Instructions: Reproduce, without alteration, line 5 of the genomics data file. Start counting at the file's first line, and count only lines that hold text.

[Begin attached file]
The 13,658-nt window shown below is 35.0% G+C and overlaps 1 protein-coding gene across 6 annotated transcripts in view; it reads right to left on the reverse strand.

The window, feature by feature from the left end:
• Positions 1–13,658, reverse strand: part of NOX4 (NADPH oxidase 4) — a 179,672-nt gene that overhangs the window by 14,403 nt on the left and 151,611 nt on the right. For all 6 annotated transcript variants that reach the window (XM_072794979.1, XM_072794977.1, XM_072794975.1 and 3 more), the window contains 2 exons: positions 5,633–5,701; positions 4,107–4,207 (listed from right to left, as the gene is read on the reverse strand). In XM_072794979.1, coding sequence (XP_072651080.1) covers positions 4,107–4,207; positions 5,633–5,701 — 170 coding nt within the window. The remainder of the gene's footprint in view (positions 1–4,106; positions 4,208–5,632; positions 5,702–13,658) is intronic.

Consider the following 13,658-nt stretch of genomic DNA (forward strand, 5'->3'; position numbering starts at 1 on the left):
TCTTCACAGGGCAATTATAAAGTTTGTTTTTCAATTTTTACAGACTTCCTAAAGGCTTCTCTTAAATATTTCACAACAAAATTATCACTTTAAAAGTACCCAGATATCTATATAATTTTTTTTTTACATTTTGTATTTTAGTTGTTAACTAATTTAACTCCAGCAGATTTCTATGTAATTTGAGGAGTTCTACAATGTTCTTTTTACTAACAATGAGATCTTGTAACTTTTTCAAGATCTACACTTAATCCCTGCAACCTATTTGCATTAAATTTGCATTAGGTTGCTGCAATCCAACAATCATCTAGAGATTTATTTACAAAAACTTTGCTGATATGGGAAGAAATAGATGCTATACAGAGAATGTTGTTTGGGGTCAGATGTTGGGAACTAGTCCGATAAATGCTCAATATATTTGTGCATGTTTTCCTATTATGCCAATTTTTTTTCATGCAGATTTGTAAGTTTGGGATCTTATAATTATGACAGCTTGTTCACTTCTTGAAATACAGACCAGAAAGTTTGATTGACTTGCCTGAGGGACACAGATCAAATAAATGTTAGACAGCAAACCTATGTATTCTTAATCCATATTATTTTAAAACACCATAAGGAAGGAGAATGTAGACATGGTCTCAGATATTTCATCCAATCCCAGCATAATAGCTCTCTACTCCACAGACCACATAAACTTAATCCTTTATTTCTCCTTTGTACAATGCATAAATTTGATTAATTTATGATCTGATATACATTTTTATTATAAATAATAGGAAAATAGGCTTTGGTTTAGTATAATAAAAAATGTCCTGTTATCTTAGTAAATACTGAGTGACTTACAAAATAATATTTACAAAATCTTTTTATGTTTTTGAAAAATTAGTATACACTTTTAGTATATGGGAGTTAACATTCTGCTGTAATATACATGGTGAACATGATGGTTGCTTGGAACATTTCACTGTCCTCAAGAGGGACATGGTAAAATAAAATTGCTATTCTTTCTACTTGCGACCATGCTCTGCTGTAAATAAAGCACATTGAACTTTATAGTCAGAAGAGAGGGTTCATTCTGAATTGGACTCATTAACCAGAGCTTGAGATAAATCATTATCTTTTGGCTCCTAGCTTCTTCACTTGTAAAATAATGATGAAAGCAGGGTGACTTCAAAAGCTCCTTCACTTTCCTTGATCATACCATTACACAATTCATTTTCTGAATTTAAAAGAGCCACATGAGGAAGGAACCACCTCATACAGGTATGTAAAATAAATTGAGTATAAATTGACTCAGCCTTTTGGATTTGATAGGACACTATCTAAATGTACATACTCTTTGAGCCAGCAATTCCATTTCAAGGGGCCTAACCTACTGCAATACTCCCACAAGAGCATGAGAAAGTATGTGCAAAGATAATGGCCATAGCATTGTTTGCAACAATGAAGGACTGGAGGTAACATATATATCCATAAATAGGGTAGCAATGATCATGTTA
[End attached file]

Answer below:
TCTTCACAGGGCAATTATAAAGTTTGTTTTTCAATTTTTACAGACTTCCTAAAGGCTTCTCTTAAATATTTCACAACAAAATTATCACTTTAAAAGTACCCAGATATCTATATAATTTTTTTTTTACATTTTGTATTTTAGTTGTTAACTAATTTAACTCCAGCAGATTTCTATGTAATTTGAGGAGTTCTACAATGTTCTTTTTACTAACAATGAGATCTTGTAACTTTTTCAAGATCTACACTTAATCCCTGCAACCTATTTGCATTAAATTTGCATTAGGTTGCTGCAATCCAACAATCATCTAGAGATTTATTTACAAAAACTTTGCTGATATGGGAAGAAATAGATGCTATACAGAGAATGTTGTTTGGGGTCAGATGTTGGGAACTAGTCCGATAAATGCTCAATATATTTGTGCATGTTTTCCTATTATGCCAATTTTTTTTCATGCAGATTTGTAAGTTTGGGATCTTATAATTATGACAGCTTGTTCACTTCTTGAAATACAGACCAGAAAGTTTGATTGACTTGCCTGAGGGACACAGATCAAATAAATGTTAGACAGCAAACCTATGTATTCTTAATCCATATTATTTTAAAACACCATAAGGAAGGAGAATGTAGACATGGTCTCAGATATTTCATCCAATCCCAGCATAATAGCTCTCTACTCCACAGACCACATAAACTTAATCCTTTATTTCTCCTTTGTACAATGCATAAATTTGATTAATTTATGATCTGATATACATTTTTATTATAAATAATAGGAAAATAGGCTTTGGTTTAGTATAATAAAAAATGTCCTGTTATCTTAGTAAATACTGAGTGACTTACAAAATAATATTTACAAAATCTTTTTATGTTTTTGAAAAATTAGTATACACTTTTAGTATATGGGAGTTAACATTCTGCTGTAATATACATGGTGAACATGATGGTTGCTTGGAACATTTCACTGTCCTCAAGAGGGACATGGTAAAATAAAATTGCTATTCTTTCTACTTGCGACCATGCTCTGCTGTAAATAAAGCACATTGAACTTTATAGTCAGAAGAGAGGGTTCATTCTGAATTGGACTCATTAACCAGAGCTTGAGATAAATCATTATCTTTTGGCTCCTAGCTTCTTCACTTGTAAAATAATGATGAAAGCAGGGTGACTTCAAAAGCTCCTTCACTTTCCTTGATCATACCATTACACAATTCATTTTCTGAATTTAAAAGAGCCACATGAGGAAGGAACCACCTCATACAGGTATGTAAAATAAATTGAGTATAAATTGACTCAGCCTTTTGGATTTGATAGGACACTATCTAAATGTACATACTCTTTGAGCCAGCAATTCCATTTCAAGGGGCCTAACCTACTGCAATACTCCCACAAGAGCATGAGAAAGTATGTGCAAAGATAATGGCCATAGCATTGTTTGCAACAATGAAGGACTGGAGGTAACATATATATCCATAAATAGGGTAGCAATGATCATGTTA